This is a story I'd completely ignore if it weren't for the guy backing the project. Evan Williams, co-founder of both Twitter and Blogger, has launched a new communications platform called Medium.
At first glance, Medium looks a lot like Pinterest and a little like Williams's previous projects, Twitter and Blogger. Or maybe it's Reddit for normal people.
Users share content in "collections." Content can be photos, arranged pleasingly in a grid. Or it can be text.
In an introductory post on Medium Williams looks back on the founding of Blogger in 1999:
Ideas that seemed radical at the time -- that anyone, anywhere could and should publish their thoughts to the global Internet audience (for free) -- are now taken for granted.
Still, some things haven't evolved as much as we would have expected. Lots of services have successfully lowered the bar for sharing information, but there's been less progress toward raising the quality of what's produced. While it's great that you can be a one-person media company, it'd be even better if there were more ways you could work with others. And in many ways, the web is still mimicking print concepts, while not even catching up to it in terms of layout, design, and clarity of experience...
He goes on to explain how Medium works:
Medium is designed to allow people to choose the level of contribution they prefer. We know that most people, most of the time, will simply read and view content, which is fine. If they choose, they can click to indicate whether they think something is good, giving feedback to the creator and increasing the likelihood others will see it.
Posting on Medium (not yet open to everyone) is elegant and easy, and you can do so without the burden of becoming a blogger or worrying about developing an audience. All posts are organized into "collections," which are defined by a theme and a template. (For example, this post is in the About Medium collection with a simple article template.)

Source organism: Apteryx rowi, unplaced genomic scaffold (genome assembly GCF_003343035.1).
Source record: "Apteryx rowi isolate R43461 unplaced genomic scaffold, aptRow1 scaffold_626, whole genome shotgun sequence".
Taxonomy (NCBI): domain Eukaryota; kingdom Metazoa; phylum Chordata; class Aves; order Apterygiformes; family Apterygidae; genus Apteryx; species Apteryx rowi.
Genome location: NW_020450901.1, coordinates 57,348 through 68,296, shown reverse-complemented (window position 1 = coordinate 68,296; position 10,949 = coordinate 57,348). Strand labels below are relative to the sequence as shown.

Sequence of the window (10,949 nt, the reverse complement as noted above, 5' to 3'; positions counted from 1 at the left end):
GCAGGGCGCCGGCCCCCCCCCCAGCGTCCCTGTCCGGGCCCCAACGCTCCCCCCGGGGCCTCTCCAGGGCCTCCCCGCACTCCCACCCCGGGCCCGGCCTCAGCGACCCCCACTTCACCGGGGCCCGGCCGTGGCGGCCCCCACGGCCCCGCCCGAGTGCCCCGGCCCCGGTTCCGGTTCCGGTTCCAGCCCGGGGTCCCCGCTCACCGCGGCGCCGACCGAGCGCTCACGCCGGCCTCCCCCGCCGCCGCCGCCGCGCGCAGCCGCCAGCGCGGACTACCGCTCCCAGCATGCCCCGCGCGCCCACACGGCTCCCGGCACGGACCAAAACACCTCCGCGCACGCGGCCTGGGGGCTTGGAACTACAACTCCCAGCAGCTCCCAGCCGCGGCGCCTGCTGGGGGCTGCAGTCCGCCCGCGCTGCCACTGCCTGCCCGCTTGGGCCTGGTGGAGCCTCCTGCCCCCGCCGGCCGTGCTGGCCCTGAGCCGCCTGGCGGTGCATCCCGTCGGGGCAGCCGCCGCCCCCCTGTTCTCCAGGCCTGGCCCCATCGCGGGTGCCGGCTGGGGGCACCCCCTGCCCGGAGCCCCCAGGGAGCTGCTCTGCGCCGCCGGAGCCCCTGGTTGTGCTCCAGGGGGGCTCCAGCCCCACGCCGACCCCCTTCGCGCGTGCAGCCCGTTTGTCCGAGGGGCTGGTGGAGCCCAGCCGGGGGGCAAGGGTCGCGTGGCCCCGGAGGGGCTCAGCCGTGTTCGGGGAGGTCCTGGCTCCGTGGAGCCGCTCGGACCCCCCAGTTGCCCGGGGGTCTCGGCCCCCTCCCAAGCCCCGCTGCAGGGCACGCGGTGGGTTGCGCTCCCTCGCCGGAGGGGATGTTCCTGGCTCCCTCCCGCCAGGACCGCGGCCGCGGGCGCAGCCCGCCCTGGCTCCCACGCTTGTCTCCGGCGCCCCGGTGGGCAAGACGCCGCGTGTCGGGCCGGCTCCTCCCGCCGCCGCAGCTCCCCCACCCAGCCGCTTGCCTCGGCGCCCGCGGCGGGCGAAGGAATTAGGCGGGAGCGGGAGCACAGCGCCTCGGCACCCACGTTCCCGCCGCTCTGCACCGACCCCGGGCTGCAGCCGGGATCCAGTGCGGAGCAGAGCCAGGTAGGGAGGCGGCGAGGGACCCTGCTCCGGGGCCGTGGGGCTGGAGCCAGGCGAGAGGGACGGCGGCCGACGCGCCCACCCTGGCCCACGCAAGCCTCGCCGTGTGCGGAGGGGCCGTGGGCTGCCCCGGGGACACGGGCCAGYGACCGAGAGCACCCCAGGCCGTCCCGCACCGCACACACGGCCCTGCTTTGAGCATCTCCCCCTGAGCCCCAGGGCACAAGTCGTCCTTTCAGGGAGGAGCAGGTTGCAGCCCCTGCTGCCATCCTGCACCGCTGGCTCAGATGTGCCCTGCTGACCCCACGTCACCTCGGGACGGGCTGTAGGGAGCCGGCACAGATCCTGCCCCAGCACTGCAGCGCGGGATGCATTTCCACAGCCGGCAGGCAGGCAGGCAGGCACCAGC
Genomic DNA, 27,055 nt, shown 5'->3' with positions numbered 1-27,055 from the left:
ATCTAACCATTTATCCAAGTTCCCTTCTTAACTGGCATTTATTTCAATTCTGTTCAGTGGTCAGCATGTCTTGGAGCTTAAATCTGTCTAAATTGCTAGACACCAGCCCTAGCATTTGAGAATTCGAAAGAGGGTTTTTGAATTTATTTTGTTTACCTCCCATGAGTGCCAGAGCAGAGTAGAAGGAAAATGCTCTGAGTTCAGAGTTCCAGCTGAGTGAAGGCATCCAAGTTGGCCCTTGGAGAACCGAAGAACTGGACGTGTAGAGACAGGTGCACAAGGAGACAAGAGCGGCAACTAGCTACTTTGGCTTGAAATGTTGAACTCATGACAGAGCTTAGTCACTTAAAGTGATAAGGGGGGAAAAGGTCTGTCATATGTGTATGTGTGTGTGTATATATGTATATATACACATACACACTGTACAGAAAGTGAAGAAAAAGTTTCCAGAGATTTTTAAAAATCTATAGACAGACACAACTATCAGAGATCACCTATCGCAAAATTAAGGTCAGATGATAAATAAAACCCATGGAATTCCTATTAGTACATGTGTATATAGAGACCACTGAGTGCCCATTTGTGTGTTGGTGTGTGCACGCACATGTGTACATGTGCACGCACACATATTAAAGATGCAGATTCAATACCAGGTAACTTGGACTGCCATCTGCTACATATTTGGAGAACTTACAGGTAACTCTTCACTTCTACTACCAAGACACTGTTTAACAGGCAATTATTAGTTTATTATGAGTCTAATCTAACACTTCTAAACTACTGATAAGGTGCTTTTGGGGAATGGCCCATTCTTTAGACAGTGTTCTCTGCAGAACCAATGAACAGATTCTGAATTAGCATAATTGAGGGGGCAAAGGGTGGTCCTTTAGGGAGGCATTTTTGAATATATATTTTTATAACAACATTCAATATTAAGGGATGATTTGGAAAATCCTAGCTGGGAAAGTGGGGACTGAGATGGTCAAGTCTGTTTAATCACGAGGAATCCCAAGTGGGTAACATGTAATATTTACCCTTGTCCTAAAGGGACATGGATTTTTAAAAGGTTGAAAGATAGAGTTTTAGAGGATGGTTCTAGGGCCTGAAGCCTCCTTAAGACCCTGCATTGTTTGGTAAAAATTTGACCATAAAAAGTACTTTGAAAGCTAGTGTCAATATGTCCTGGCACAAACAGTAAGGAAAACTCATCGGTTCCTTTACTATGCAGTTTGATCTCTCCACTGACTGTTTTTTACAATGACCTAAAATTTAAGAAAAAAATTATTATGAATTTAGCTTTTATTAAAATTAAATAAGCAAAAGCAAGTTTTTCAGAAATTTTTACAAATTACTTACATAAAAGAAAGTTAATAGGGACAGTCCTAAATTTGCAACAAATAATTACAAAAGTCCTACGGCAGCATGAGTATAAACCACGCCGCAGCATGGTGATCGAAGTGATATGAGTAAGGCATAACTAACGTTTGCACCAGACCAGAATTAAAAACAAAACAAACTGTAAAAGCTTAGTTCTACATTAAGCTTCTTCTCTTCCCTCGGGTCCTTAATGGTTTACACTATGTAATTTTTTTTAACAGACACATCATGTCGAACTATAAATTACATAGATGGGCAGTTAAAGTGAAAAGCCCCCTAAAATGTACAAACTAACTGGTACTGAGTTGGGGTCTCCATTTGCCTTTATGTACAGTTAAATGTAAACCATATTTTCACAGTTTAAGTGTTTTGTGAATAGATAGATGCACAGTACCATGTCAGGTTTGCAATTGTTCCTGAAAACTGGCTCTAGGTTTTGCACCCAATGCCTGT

Medium is backed by Obvious Corp., which launched Twitter. (Note that the link is to a Medium post signed by Twitter co-founder Biz Stone.)
This is pretty interesting. Medium looks like a natural extension of Twitter and blogging. Like blogging, it allows posts of arbitrary length -- a few words or a long essay -- along with multimedia content.
But it also partakes of Twitter. Twitter started out as a service where you followed individual people or organizations -- @MitchWagner, for example, or @NetEvolution -- but it's been moving away from that. With the evolution of Trending Topics and hashtags on Twitter, individuals can follow particular subjects and discussions. But still, Twitter remains primarily a service where you follow accounts, not subjects.
Medium seems to be designed to turn that on its head. On Medium, the collections appear to be king. Entries are signed by their authors, but clicking on the byline doesn't lead to other Medium entries (which is what you'd expect) -- it leads to that person's Twitter account. Individual entries on Medium float to the top or sink to invisibility based on the number of times users click a button to approve of the entry. That's where Medium looks a bit like Reddit, or Digg.
So it's easy to imagine that on a breaking news story -- the Olympics, for example, or the Mars landing -- people could contribute to collections on the subject, and other people could subscribe to those collections.
The marketing implications are big. Instead of the brand leading the conversation, as it does on a Facebook page or Twitter account, the brand can be just one voice in a conversation with the market. Or companies might participate in collections for product support, market research, or for their industry.
Here's a link to a collection of crazy stories. Here's one of nostalgic photos.
It's an intriguing experiment. And the world must take notice of Williams's work; he partakes a little of that Steve Jobs magic. His projects usually succeed. I'm keeping an eye on Medium, and enterprise IT managers and executive marketers should do the same.
On the other hand, how many social media sites are we supposed to follow? I was just getting settled in to Google+ and Reddit. Now I need to follow this, too?
Let's explore Medium together. Leave your impressions in the comments below.
â€” Mitch Wagner , Editor in Chief, Internet Evolution
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